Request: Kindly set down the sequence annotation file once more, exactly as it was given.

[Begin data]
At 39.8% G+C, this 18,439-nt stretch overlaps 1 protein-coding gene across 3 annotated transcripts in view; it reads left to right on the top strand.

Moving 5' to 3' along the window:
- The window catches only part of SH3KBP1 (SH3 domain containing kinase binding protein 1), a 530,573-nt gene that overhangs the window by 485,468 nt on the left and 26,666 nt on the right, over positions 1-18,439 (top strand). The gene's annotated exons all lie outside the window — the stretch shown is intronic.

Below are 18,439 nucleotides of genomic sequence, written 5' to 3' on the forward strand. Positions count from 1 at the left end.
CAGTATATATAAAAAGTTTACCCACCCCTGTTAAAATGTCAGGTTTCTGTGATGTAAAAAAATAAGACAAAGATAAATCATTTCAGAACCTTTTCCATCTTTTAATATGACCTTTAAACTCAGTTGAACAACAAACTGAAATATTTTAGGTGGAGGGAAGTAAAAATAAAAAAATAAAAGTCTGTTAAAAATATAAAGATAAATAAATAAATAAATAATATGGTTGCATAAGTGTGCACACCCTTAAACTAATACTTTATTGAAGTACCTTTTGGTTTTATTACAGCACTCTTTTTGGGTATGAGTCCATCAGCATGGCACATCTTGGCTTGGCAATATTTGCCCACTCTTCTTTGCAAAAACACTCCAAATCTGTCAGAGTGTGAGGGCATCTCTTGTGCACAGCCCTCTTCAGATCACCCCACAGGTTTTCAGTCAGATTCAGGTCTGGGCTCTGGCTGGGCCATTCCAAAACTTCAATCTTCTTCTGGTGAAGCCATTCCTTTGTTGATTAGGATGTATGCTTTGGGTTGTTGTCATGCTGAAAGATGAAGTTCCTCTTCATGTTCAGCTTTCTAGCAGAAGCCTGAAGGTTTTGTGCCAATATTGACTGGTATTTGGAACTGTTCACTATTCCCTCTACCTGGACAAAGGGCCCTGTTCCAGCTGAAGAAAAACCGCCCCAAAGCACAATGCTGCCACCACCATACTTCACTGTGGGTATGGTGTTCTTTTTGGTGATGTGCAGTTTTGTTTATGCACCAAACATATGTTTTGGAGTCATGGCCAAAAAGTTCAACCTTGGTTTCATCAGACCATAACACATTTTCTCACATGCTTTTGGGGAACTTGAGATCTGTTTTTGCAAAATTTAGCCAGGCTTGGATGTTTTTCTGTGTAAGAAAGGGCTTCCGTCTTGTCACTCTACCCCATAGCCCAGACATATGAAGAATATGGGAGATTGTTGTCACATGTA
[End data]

At 39.8% G+C, this 18,439-nt stretch overlaps 1 protein-coding gene across 3 annotated transcripts in view; it reads left to right on the top strand.

Moving 5' to 3' along the window:
- The window catches only part of SH3KBP1 (SH3 domain containing kinase binding protein 1), a 530,573-nt gene that overhangs the window by 485,468 nt on the left and 26,666 nt on the right, over positions 1-18,439 (top strand). The gene's annotated exons all lie outside the window — the stretch shown is intronic.

Below are 18,439 nucleotides of genomic sequence, written 5' to 3' on the forward strand. Positions count from 1 at the left end.
CAGTATATATAAAAAGTTTACCCACCCCTGTTAAAATGTCAGGTTTCTGTGATGTAAAAAAATAAGACAAAGATAAATCATTTCAGAACCTTTTCCATCTTTTAATATGACCTTTAAACTCAGTTGAACAACAAACTGAAATATTTTAGGTGGAGGGAAGTAAAAATAAAAAAATAAAAGTCTGTTAAAAATATAAAGATAAATAAATAAATAAATAATATGGTTGCATAAGTGTGCACACCCTTAAACTAATACTTTATTGAAGTACCTTTTGGTTTTATTACAGCACTCTTTTTGGGTATGAGTCCATCAGCATGGCACATCTTGGCTTGGCAATATTTGCCCACTCTTCTTTGCAAAAACACTCCAAATCTGTCAGAGTGTGAGGGCATCTCTTGTGCACAGCCCTCTTCAGATCACCCCACAGGTTTTCAGTCAGATTCAGGTCTGGGCTCTGGCTGGGCCATTCCAAAACTTCAATCTTCTTCTGGTGAAGCCATTCCTTTGTTGATTAGGATGTATGCTTTGGGTTGTTGTCATGCTGAAAGATGAAGTTCCTCTTCATGTTCAGCTTTCTAGCAGAAGCCTGAAGGTTTTGTGCCAATATTGACTGGTATTTGGAACTGTTCACTATTCCCTCTACCTGGACAAAGGGCCCTGTTCCAGCTGAAGAAAAACCGCCCCAAAGCACAATGCTGCCACCACCATACTTCACTGTGGGTATGGTGTTCTTTTTGGTGATGTGCAGTTTTGTTTATGCACCAAACATATGTTTTGGAGTCATGGCCAAAAAGTTCAACCTTGGTTTCATCAGACCATAACACATTTTCTCACATGCTTTTGGGGAACTTGAGATCTGTTTTTGCAAAATTTAGCCAGGCTTGGATGTTTTTCTGTGTAAGAAAGGGCTTCCGTCTTGTCACTCTACCCCATAGCCCAGACATATGAAGAATATGGGAGATTGTTGTCACATGTA